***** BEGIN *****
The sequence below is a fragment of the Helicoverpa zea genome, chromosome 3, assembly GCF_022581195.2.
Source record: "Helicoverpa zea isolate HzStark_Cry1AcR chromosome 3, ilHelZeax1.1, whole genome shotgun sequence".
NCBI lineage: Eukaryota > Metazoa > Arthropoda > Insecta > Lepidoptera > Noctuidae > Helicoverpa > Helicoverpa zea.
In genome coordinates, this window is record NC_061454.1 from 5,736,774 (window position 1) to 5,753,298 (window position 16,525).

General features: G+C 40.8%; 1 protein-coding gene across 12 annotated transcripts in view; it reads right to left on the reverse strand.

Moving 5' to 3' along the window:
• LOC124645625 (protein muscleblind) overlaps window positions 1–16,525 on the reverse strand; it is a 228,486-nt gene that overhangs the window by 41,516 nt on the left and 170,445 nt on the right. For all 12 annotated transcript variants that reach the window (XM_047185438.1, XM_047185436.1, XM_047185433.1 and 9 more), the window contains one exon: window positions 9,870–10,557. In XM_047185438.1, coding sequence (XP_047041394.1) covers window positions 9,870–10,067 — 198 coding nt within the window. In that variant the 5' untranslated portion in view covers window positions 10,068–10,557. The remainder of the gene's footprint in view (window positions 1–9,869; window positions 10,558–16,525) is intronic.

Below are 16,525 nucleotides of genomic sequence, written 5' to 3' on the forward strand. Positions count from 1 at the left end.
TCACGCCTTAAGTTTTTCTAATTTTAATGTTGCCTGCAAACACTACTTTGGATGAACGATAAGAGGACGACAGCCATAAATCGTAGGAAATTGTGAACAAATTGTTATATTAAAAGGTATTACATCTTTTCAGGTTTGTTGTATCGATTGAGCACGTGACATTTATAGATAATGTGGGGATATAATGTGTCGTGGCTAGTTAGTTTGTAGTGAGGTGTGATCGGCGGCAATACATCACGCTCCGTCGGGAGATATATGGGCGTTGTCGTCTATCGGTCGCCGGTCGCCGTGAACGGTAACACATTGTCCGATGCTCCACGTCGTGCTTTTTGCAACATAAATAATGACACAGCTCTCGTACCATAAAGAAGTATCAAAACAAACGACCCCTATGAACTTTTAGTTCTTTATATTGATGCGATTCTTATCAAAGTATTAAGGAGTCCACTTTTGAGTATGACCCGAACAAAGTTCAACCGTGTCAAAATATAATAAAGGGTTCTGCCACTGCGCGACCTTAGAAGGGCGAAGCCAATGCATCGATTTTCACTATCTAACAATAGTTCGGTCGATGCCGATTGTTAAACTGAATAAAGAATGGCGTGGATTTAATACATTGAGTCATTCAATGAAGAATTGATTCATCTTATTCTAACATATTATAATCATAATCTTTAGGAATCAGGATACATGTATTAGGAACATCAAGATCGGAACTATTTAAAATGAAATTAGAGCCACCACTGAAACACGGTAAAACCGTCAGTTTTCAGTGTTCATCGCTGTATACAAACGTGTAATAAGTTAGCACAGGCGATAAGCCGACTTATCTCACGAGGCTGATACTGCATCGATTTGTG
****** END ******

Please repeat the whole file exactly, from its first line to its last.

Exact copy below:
The sequence below is a fragment of the Helicoverpa zea genome, chromosome 3, assembly GCF_022581195.2.
Source record: "Helicoverpa zea isolate HzStark_Cry1AcR chromosome 3, ilHelZeax1.1, whole genome shotgun sequence".
NCBI lineage: Eukaryota > Metazoa > Arthropoda > Insecta > Lepidoptera > Noctuidae > Helicoverpa > Helicoverpa zea.
In genome coordinates, this window is record NC_061454.1 from 5,736,774 (window position 1) to 5,753,298 (window position 16,525).

General features: G+C 40.8%; 1 protein-coding gene across 12 annotated transcripts in view; it reads right to left on the reverse strand.

Moving 5' to 3' along the window:
• LOC124645625 (protein muscleblind) overlaps window positions 1–16,525 on the reverse strand; it is a 228,486-nt gene that overhangs the window by 41,516 nt on the left and 170,445 nt on the right. For all 12 annotated transcript variants that reach the window (XM_047185438.1, XM_047185436.1, XM_047185433.1 and 9 more), the window contains one exon: window positions 9,870–10,557. In XM_047185438.1, coding sequence (XP_047041394.1) covers window positions 9,870–10,067 — 198 coding nt within the window. In that variant the 5' untranslated portion in view covers window positions 10,068–10,557. The remainder of the gene's footprint in view (window positions 1–9,869; window positions 10,558–16,525) is intronic.

Below are 16,525 nucleotides of genomic sequence, written 5' to 3' on the forward strand. Positions count from 1 at the left end.
TCACGCCTTAAGTTTTTCTAATTTTAATGTTGCCTGCAAACACTACTTTGGATGAACGATAAGAGGACGACAGCCATAAATCGTAGGAAATTGTGAACAAATTGTTATATTAAAAGGTATTACATCTTTTCAGGTTTGTTGTATCGATTGAGCACGTGACATTTATAGATAATGTGGGGATATAATGTGTCGTGGCTAGTTAGTTTGTAGTGAGGTGTGATCGGCGGCAATACATCACGCTCCGTCGGGAGATATATGGGCGTTGTCGTCTATCGGTCGCCGGTCGCCGTGAACGGTAACACATTGTCCGATGCTCCACGTCGTGCTTTTTGCAACATAAATAATGACACAGCTCTCGTACCATAAAGAAGTATCAAAACAAACGACCCCTATGAACTTTTAGTTCTTTATATTGATGCGATTCTTATCAAAGTATTAAGGAGTCCACTTTTGAGTATGACCCGAACAAAGTTCAACCGTGTCAAAATATAATAAAGGGTTCTGCCACTGCGCGACCTTAGAAGGGCGAAGCCAATGCATCGATTTTCACTATCTAACAATAGTTCGGTCGATGCCGATTGTTAAACTGAATAAAGAATGGCGTGGATTTAATACATTGAGTCATTCAATGAAGAATTGATTCATCTTATTCTAACATATTATAATCATAATCTTTAGGAATCAGGATACATGTATTAGGAACATCAAGATCGGAACTATTTAAAATGAAATTAGAGCCACCACTGAAACACGGTAAAACCGTCAGTTTTCAGTGTTCATCGCTGTATACAAACGTGTAATAAGTTAGCACAGGCGATAAGCCGACTTATCTCACGAGGCTGATACTGCATCGATTTGTG